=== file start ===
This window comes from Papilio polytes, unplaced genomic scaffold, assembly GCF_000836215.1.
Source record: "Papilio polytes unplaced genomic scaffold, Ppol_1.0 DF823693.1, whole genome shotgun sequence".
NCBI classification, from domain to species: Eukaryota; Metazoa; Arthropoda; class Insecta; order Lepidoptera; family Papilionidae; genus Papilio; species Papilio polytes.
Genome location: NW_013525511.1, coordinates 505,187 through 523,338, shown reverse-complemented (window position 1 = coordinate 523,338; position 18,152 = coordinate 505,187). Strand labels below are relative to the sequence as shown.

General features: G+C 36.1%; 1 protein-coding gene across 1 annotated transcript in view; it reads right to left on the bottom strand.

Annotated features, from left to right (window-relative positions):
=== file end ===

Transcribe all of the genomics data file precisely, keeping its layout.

This window comes from Papilio polytes, unplaced genomic scaffold, assembly GCF_000836215.1.
Source record: "Papilio polytes unplaced genomic scaffold, Ppol_1.0 DF823693.1, whole genome shotgun sequence".
NCBI classification, from domain to species: Eukaryota; Metazoa; Arthropoda; class Insecta; order Lepidoptera; family Papilionidae; genus Papilio; species Papilio polytes.
Genome location: NW_013525511.1, coordinates 505,187 through 523,338, shown reverse-complemented (window position 1 = coordinate 523,338; position 18,152 = coordinate 505,187). Strand labels below are relative to the sequence as shown.

General features: G+C 36.1%; 1 protein-coding gene across 1 annotated transcript in view; it reads right to left on the bottom strand.

Annotated features, from left to right (window-relative positions):